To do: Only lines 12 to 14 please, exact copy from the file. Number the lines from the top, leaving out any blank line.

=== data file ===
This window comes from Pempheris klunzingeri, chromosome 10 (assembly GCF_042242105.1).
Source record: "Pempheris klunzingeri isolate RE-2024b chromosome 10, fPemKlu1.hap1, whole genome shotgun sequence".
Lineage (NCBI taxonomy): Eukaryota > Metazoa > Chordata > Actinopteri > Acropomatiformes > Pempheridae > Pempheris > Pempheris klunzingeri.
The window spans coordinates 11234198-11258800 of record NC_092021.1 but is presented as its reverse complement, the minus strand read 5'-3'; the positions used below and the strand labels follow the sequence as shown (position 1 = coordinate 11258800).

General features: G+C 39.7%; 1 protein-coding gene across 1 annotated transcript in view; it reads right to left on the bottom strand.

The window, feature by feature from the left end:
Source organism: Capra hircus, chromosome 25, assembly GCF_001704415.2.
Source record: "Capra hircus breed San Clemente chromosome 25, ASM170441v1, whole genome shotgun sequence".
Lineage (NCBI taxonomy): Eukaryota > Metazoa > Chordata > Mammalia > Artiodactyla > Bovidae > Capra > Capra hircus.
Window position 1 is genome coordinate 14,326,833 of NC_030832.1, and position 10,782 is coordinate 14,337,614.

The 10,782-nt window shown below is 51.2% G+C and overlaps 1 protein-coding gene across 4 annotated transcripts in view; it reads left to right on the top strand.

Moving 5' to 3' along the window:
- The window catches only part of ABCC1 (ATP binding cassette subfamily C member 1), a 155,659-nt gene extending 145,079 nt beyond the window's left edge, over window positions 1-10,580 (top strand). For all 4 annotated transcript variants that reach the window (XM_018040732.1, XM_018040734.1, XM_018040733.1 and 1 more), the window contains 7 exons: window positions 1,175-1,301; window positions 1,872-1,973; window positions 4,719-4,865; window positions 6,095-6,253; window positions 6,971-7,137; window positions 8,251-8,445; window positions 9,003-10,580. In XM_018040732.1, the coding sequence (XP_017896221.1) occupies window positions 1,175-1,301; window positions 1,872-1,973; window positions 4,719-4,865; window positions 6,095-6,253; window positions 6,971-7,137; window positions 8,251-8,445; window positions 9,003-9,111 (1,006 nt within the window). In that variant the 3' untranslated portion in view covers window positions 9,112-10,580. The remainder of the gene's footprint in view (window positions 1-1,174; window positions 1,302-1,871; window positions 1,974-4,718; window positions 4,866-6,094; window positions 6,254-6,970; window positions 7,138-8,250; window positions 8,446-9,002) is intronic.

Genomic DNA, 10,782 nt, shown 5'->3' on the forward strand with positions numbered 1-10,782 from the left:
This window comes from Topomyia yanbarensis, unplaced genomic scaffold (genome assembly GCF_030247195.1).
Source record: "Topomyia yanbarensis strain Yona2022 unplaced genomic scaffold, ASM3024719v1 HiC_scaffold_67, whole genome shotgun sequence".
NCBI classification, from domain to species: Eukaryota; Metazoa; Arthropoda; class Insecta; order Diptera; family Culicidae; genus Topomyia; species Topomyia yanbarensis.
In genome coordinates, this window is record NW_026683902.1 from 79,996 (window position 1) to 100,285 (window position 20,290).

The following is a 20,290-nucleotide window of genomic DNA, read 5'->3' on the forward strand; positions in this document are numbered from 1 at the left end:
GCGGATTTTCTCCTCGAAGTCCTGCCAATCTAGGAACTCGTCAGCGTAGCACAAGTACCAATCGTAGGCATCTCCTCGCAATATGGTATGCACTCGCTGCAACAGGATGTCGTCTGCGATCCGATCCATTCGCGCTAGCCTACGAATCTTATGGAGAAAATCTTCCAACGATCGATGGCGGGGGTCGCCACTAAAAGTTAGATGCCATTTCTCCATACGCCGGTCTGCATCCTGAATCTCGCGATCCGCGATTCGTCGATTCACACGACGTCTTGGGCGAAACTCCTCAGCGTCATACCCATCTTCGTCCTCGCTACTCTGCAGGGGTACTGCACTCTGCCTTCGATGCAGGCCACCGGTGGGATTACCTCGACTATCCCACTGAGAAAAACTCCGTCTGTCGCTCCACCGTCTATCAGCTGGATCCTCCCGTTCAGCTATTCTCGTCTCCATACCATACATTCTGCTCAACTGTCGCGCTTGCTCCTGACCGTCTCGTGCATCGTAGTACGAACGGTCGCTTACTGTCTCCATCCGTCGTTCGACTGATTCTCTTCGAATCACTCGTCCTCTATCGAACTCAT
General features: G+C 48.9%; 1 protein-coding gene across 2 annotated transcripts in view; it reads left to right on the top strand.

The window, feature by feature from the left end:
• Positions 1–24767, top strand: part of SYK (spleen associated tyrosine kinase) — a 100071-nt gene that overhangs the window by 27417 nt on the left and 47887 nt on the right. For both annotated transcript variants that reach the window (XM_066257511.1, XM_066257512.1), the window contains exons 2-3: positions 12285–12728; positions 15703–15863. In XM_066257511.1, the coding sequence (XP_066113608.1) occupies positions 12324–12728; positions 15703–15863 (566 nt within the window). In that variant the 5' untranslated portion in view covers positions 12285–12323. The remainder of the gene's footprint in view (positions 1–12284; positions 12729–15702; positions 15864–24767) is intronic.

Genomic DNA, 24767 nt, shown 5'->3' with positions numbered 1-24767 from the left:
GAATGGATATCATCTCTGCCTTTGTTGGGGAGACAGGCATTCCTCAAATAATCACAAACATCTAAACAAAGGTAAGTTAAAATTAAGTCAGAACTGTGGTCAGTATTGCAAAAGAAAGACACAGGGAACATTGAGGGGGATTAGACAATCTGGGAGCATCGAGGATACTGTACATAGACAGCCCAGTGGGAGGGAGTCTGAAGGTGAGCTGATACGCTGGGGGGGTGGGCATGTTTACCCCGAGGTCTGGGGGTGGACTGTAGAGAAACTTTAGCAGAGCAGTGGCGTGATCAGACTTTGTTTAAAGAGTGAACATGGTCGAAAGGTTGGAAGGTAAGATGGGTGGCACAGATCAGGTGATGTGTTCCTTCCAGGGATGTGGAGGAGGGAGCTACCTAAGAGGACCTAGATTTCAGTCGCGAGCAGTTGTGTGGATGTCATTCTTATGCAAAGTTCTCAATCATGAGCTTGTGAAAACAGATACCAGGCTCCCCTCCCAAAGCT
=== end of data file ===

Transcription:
Moving 5' to 3' along the window:
- The window catches only part of ABCC1 (ATP binding cassette subfamily C member 1), a 155,659-nt gene extending 145,079 nt beyond the window's left edge, over window positions 1-10,580 (top strand). For all 4 annotated transcript variants that reach the window (XM_018040732.1, XM_018040734.1, XM_018040733.1 and 1 more), the window contains 7 exons: window positions 1,175-1,301; window positions 1,872-1,973; window positions 4,719-4,865; window positions 6,095-6,253; window positions 6,971-7,137; window positions 8,251-8,445; window positions 9,003-10,580. In XM_018040732.1, the coding sequence (XP_017896221.1) occupies window positions 1,175-1,301; window positions 1,872-1,973; window positions 4,719-4,865; window positions 6,095-6,253; window positions 6,971-7,137; window positions 8,251-8,445; window positions 9,003-9,111 (1,006 nt within the window). In that variant the 3' untranslated portion in view covers window positions 9,112-10,580. The remainder of the gene's footprint in view (window positions 1-1,174; window positions 1,302-1,871; window positions 1,974-4,718; window positions 4,866-6,094; window positions 6,254-6,970; window positions 7,138-8,250; window positions 8,446-9,002) is intronic.

Genomic DNA, 10,782 nt, shown 5'->3' on the forward strand with positions numbered 1-10,782 from the left: